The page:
Freight traffic delays Northstar; BNSF sees 'several days' before fix

Monday’s commuter delays rank among the most severe since the train began running in 2009 — and the problem is not going away.

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Commuters board the Northstar to Minneapolis at the Big Lake station.

Photo: Richard Tsong-Taatarii, Star Tribune

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In what has become a chronic problem for the Northstar line from Big Lake to Minneapolis, heavy freight traffic pushed the commuter train off schedule and is expected to do so several days this week.

Officials for BNSF, which owns the tracks, said Monday afternoon that riders should “expect it will take several days to work through the freight congestion,” according to spokeswoman Amy McBeth. “In the meantime, we are rerouting traffic where possible … to help with the recovery.”

A tweet from Metro Transit warned Monday morning’s riders to “expect significant delays (60-90 minutes) due to freight traffic.” Commuters could wait for their trains or board replacement buses.

Monday’s disruptions rank among the most severe since Northstar began operating in 2009. One of the five inbound runs had to be scrapped altogether. The other four saw delays of 37, 75, 90 and 120 minutes, said Metro Transit spokesman Drew Kerr.

The lone northbound train also never got rolling, requiring buses to fill in, Kerr said. Early alerts indicated the delays were concentrated between Ramsey and Anoka.

Lots of competition for tracks

Kerr added that Metro Transit is engaged in “trip-by-trip communications with BNSF, [and] we are working on long-term strategies that will return Northstar rail service to its traditional reliability.”

Until January, Northstar was one of Metro Transit’s most reliable services with a 96 percent on-time record. That, along with fare reductions last year, helped ridership soar to a one-year record of more than 787,000.

Since then Northstar has suffered a rash of delays. The oil boom and other economic demands for freight service have fed congestion on the tracks, along with a harsh winter that has caused signals and switches to malfunction, McBeth said. Two weeks ago, disabled freight trains blocked the tracks between Big Lake and Elk River.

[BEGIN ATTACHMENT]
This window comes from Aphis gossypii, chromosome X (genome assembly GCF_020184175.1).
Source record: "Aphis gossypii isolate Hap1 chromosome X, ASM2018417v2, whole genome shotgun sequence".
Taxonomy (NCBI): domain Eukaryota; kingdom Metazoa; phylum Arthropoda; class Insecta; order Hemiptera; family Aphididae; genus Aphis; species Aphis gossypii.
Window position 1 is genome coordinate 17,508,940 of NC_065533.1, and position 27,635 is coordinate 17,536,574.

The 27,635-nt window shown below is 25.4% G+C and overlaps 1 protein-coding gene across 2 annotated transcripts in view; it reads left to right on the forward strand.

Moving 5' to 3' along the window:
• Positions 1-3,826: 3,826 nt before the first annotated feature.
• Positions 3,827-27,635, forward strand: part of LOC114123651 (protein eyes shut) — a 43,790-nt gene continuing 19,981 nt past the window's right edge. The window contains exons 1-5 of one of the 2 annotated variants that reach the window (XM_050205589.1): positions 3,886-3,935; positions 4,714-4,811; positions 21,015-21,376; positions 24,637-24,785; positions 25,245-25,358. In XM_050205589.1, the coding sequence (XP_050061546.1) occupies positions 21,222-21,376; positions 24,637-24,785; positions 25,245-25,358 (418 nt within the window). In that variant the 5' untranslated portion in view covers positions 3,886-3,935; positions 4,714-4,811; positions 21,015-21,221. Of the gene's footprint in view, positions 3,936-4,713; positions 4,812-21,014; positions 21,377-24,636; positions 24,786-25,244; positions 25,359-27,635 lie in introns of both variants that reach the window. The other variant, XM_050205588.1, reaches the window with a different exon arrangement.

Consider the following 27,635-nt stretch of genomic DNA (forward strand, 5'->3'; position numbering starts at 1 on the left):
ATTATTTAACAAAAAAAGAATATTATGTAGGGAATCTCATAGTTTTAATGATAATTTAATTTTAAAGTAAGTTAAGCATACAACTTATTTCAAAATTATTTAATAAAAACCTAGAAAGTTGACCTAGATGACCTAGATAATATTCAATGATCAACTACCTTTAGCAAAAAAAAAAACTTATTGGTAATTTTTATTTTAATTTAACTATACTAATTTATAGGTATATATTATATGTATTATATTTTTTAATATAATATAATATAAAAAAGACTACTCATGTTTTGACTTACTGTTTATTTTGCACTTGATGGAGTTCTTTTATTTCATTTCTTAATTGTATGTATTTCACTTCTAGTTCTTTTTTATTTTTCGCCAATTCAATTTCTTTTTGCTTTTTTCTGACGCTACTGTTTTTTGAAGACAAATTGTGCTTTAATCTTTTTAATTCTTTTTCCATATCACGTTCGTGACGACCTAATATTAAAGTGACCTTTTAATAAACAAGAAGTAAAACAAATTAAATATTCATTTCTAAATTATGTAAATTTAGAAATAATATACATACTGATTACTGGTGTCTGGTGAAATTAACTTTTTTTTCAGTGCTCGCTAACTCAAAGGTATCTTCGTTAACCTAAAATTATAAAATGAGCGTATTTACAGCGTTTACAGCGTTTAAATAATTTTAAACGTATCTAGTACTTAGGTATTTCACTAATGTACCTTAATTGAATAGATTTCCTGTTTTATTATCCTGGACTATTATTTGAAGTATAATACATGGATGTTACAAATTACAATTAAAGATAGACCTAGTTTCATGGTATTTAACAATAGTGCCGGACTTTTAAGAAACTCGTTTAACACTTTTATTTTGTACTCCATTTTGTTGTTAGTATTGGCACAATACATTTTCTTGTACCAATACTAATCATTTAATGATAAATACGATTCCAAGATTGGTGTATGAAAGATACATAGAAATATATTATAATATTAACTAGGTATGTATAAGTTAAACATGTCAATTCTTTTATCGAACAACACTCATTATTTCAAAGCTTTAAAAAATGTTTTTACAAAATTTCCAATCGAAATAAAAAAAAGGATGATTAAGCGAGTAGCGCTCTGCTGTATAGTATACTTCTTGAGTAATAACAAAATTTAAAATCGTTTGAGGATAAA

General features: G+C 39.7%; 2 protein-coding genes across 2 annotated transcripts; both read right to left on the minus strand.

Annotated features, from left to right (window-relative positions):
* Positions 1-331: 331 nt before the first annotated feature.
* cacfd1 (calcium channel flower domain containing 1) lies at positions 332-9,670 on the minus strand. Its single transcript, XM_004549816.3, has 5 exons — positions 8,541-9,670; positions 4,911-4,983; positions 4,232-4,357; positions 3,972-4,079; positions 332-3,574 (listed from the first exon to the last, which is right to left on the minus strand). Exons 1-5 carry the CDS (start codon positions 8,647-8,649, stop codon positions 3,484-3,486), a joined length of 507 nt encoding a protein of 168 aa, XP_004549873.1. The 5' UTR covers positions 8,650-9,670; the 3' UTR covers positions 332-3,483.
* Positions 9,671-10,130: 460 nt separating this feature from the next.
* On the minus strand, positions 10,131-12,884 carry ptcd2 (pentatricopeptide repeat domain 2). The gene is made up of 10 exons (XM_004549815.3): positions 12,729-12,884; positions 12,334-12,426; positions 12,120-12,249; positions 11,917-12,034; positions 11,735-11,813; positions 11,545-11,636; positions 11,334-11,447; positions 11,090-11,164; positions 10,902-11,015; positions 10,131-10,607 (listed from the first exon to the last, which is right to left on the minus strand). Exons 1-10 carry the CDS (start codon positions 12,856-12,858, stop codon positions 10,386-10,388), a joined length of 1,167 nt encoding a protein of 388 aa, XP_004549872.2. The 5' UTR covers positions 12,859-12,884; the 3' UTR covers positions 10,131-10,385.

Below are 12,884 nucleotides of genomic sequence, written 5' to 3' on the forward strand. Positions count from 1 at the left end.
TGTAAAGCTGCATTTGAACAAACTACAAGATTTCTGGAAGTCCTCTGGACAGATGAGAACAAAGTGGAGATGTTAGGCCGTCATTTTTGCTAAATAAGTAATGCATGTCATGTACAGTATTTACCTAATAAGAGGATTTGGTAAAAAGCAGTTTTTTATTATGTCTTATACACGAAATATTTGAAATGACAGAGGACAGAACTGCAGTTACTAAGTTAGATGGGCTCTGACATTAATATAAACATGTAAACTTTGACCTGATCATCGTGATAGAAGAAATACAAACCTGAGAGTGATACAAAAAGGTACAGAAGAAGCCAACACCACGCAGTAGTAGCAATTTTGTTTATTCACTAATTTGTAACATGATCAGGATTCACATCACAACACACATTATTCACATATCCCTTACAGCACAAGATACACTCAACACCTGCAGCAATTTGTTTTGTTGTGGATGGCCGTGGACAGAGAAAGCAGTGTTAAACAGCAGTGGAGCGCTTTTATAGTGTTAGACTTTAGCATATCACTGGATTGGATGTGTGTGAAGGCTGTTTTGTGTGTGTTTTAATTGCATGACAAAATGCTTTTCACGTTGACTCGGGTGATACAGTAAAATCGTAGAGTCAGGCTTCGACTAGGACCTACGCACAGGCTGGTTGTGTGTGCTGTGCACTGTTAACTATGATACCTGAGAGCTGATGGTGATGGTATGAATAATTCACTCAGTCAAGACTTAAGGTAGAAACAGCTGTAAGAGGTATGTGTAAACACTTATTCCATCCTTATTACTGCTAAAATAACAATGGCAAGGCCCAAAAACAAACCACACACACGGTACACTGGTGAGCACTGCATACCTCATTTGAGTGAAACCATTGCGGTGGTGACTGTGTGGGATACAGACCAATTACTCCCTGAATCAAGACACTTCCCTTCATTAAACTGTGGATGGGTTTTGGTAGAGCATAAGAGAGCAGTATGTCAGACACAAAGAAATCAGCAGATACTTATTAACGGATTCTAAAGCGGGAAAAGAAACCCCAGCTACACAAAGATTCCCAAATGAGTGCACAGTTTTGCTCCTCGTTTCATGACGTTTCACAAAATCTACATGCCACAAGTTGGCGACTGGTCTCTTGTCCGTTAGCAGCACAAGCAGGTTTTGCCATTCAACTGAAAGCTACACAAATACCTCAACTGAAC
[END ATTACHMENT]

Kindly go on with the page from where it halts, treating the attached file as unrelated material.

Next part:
‘The most ridiculous thing’

Nicole Kessler was already frustrated with the delays before her patchwork trip Monday from Elk River to Minneapolis took a strange turn. She gave up on the train and boarded a replacement bus at 7:30 a.m. But the bus unexpectedly pulled into the Maple Grove rest area along Interstate 94 at a passenger’s request.

Not surprisingly, other riders seized the opportunity to get off the bus.

“That delayed us even longer,” said Kessler, who was heading to the University of Minnesota for classes. She arrived at Target Field at 9:40 a.m., two hours late and well after the arrival of the train she skipped.

“I like the train when it is working the way it should, but this is the most ridiculous thing,” she said. “It’s not reliable, and customers are frustrated with the communication between freight trains and Metro Transit. It’s not very good.”

Amtrak, which uses the same tracks, also has been plagued by delays west of St. Paul on its Empire Builder service stretching through North Dakota and into Washington state.

All month, Amtrak has been alerting its riders about “significant delays along the route due to freight train interference.”

Amtrak spokesman Marc Magliari said Monday that he’s sure the notice that expires Saturday will be immediately replaced with another one.

Some critics are asking the U.S. Department of Transportation to intervene. A spokeswoman for BNSF said three weeks ago that the railway is working to improve service, adding locomotives, bringing in more crews and running east and westbound traffic on separate routes in key areas of North Dakota.

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